Ferritin, the major iron storage protein composed of multimeric H and L subunits, is transcriptionally and post-transcriptionally up-regulated under iron loading.27 In this study, alcohol consumption was associated with a decrease in DNA hydroxymethylation, and the supplementation of iron in the diet blocked this alcohol-associated decrease in DNA hydroxymethylation. Conversely, both the alcohol group and the iron + alcohol group had increased ferritin protein levels. Thus our data suggest that iron itself, rather than iron-bound ferritin, modulates the degree of DNA hydroxymethylation. Future study is needed to confirm this hypothesis.
Taken together, the results presented here validate our previous finding that chronic alcohol consumption decreases the percentage of total cytosine that is hydroxymethylated in hepatic DNA. Even though our previous study took place in mice, the amount of alcohol fed to the mice was lower (18% of total calories were derived from ethanol, compared to the 36% of total calories here), and the duration of the study was shorter (5 weeks vs. 8 weeks), the end results were similar. Interestingly, we only saw a decrease in hydroxymethylated DNA in the young mice fed alcohol in our previous study. The mice were 5.5 months old at the end of the study, which is a similar age as the rats here (4 months old), which aided in the validation of our previous findings. While this data is intriguing, without gene specific techniques, such as a microarray, it is unknown whether this decrease in hydroxymethylcytosine is occurring at genes that may promote tumorigenesis. It is interesting that a similar decrease in hydroxymethylation is shown in cancer, particularly in alcohol associated hepatocellular carcinoma.5,28–30 Through microarray and sequencing technologies, the role of hydroxymethylcytosine in the normal and diseased cell states can be further delineated. Other limitations of the study include the lack of TET enzyme activities, which might further explain the molecular mechanisms by which iron reverses the epigenetic effect of alcohol.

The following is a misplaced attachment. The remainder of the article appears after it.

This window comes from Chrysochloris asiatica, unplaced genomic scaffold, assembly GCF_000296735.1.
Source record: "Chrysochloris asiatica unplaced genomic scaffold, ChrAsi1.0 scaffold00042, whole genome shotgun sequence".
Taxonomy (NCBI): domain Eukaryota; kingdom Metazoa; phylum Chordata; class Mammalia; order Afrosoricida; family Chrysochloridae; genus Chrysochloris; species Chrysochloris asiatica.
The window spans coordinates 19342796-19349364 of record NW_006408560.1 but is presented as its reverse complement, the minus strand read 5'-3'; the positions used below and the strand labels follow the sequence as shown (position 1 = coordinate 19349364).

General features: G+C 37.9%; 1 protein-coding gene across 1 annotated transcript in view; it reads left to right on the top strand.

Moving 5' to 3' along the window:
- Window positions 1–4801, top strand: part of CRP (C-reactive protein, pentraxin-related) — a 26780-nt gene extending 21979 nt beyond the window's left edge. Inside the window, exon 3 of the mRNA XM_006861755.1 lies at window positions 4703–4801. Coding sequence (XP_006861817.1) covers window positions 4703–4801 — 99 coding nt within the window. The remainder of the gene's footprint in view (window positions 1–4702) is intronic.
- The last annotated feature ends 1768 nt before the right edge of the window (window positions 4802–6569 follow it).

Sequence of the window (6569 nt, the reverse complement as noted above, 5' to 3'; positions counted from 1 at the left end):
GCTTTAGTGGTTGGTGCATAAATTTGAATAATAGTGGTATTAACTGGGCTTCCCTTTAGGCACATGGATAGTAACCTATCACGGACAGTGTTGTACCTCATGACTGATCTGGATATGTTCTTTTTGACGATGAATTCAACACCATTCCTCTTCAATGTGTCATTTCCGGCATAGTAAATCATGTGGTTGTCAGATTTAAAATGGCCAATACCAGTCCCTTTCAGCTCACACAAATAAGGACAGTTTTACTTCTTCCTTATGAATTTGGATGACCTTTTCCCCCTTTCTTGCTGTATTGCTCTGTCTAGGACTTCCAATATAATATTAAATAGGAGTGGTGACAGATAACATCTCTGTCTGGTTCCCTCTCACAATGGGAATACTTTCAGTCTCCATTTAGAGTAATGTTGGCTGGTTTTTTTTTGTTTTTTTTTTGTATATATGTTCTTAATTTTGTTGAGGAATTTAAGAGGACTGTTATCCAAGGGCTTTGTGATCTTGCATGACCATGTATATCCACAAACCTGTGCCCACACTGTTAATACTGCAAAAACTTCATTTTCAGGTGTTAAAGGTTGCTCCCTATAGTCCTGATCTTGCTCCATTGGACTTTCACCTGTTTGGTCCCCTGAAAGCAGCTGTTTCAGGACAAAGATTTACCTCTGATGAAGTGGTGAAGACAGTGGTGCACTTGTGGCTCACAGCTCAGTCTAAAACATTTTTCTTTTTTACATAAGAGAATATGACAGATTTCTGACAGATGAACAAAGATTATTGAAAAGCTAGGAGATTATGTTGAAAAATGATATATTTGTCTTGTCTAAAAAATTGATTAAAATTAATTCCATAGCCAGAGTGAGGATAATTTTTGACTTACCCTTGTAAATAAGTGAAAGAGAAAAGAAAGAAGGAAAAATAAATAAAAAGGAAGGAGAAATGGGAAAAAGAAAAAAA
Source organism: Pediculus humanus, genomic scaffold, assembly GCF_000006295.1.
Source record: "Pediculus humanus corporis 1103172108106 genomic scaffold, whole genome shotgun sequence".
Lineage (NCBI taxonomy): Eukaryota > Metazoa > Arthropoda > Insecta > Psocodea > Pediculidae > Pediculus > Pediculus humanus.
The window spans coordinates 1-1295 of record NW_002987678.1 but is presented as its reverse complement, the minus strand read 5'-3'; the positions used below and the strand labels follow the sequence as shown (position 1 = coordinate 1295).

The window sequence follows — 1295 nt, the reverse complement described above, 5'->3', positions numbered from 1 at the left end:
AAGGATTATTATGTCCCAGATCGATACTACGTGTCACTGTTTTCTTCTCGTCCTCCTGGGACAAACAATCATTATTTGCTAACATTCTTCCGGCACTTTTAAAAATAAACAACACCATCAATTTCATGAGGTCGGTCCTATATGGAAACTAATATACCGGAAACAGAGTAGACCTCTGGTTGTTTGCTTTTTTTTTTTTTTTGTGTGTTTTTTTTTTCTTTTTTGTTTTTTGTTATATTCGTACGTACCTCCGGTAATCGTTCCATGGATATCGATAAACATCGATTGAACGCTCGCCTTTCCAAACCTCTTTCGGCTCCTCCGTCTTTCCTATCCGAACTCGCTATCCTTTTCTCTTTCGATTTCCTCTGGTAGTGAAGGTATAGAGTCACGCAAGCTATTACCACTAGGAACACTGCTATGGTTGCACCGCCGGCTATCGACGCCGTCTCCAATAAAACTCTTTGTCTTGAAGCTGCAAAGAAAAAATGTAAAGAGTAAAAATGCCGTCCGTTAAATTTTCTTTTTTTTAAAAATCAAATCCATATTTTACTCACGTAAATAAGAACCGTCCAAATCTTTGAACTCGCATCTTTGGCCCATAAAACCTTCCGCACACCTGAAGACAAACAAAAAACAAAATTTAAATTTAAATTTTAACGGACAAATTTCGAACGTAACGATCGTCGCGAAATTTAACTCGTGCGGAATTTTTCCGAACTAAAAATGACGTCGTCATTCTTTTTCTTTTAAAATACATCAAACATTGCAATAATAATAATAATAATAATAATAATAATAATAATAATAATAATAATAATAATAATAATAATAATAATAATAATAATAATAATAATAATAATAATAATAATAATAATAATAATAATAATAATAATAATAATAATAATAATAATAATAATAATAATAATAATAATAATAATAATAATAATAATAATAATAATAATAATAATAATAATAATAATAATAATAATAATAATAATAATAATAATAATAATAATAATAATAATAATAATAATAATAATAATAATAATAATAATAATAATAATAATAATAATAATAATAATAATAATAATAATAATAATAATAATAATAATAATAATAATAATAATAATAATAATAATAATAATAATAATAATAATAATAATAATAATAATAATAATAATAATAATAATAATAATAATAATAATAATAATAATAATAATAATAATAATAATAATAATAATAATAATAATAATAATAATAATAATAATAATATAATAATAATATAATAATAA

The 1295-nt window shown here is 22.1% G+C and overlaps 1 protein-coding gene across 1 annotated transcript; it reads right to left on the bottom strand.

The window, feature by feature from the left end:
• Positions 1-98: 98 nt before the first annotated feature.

This work was supported in part by the Korean Food Research Institute (S.W.C.) and the Basic Science Research Program of the National Research Foundation (NRF-2010-0011226 to J.C.).